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Sonja Moecklin



Palmyra: Syrian forces trapped civilians, UN says. May 22, 2015

The United Nations says it has received reports that Syrian forces in Palmyra prevented civilians from leaving, ahead of its fall to Islamic State militants.

The UN, though not present in Palmyra, cited "credible sources".

It said it was "deeply concerned" about the plight of civilians remaining in Palmyra, amid reports of summary executions.

IS has also overrun the World Heritage site adjacent to the modern city, raising concerns about its future.

The militants have previously demolished ancient sites that pre-date Islam.

UN cultural organisation Unesco says its destruction would be "an enormous loss to humanity", but no damage has been reported there yet.

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Historian Dan Cruickshank explains the significance of the ancient Syrian city of Palmyra

IS has also taken control of a military airbase and a notorious prison near to Palmyra.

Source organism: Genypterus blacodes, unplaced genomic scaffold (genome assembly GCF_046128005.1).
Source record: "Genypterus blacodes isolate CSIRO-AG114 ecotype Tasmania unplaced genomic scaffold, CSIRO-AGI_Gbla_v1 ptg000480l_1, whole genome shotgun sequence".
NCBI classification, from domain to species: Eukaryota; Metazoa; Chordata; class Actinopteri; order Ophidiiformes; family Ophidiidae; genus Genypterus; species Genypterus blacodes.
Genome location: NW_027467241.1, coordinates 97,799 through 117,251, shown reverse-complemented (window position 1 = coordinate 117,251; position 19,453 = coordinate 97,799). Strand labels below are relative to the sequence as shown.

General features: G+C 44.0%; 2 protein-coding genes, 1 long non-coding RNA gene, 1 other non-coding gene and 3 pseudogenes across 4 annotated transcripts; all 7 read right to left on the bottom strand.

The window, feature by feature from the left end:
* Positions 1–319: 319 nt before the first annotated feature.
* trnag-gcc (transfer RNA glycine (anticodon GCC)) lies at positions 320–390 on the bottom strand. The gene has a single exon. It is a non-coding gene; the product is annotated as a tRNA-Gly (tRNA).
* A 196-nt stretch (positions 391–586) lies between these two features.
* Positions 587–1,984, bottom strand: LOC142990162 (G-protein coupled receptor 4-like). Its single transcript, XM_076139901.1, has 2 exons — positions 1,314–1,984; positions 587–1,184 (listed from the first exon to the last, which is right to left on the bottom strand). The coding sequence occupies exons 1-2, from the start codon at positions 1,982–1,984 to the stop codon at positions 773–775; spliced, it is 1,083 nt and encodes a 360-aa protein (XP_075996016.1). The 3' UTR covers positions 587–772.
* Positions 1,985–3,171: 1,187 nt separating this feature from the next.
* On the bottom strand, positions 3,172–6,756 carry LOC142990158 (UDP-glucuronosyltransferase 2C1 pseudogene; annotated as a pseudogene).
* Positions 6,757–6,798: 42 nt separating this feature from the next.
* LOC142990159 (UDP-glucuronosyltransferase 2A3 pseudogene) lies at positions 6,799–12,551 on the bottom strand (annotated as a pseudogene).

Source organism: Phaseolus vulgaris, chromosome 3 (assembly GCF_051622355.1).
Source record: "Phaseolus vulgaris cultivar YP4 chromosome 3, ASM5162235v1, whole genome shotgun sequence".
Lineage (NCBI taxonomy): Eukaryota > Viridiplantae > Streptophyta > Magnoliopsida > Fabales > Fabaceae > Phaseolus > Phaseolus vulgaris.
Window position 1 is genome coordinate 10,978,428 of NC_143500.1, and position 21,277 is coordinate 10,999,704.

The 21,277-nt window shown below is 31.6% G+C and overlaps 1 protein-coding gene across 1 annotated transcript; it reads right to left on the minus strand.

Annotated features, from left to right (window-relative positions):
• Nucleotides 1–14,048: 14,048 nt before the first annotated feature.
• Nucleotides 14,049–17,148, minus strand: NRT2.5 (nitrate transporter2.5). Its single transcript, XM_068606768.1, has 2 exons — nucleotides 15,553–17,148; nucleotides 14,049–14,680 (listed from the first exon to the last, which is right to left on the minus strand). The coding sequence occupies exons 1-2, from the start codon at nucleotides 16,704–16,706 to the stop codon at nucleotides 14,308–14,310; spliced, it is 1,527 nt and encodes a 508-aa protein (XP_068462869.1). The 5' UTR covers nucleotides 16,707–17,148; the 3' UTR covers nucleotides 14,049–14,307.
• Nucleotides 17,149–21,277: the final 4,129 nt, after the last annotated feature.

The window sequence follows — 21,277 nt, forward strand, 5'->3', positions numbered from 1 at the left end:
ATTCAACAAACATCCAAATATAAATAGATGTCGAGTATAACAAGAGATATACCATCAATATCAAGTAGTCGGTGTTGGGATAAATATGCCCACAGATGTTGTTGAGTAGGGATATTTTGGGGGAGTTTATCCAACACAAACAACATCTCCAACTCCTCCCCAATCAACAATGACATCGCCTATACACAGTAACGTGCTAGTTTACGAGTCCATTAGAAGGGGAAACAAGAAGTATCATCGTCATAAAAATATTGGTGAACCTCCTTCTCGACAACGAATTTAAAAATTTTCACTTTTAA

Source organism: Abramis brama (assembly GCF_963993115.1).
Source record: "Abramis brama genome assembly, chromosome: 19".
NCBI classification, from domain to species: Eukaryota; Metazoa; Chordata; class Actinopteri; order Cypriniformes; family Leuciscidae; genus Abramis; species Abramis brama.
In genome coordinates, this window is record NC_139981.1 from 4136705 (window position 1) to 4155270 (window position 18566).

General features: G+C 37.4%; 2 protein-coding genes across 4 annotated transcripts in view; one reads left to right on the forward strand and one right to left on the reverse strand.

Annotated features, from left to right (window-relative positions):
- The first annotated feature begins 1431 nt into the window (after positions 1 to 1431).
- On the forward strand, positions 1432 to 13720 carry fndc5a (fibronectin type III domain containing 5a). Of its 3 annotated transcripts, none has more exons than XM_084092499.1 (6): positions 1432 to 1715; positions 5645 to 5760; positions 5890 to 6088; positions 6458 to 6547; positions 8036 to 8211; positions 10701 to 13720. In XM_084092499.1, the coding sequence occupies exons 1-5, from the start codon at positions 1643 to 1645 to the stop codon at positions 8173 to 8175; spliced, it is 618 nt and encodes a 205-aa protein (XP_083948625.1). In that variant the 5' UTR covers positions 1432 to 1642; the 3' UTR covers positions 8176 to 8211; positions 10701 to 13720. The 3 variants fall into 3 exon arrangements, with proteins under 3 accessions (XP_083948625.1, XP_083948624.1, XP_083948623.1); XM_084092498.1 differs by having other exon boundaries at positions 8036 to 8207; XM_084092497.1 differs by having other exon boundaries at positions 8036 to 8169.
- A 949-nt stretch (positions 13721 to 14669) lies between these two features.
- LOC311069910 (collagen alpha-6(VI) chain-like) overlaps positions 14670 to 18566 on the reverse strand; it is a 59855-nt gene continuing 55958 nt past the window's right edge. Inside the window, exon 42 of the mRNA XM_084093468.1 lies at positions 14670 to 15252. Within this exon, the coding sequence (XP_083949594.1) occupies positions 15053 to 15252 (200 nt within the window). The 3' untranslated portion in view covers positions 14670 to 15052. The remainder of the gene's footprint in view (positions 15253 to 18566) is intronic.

Meanwhile, IS has seized the last border crossing between Syria and Iraq after Syrian government forces withdrew, according to the Syrian Observatory for Human Rights.

The loss of the al-Tanf crossing in Homs province means the Syrian government does not control any of the country's border posts with Iraq.

The fall of Palmyra comes just days after IS captured the major Iraqi city of Ramadi.

The US has acknowledged the militants' gains are a "setback" for coalition forces targeting IS, but President Barack Obama insisted the US was not losing the war with the group.

White House spokesman Josh Earnest said the problem of IS was "not going to be solved overnight".

"Until we're able to build up local forces on the ground in Syria who can take the fight to Isil [IS] in their own country," he said, "this is going to continue to be a difficult challenge."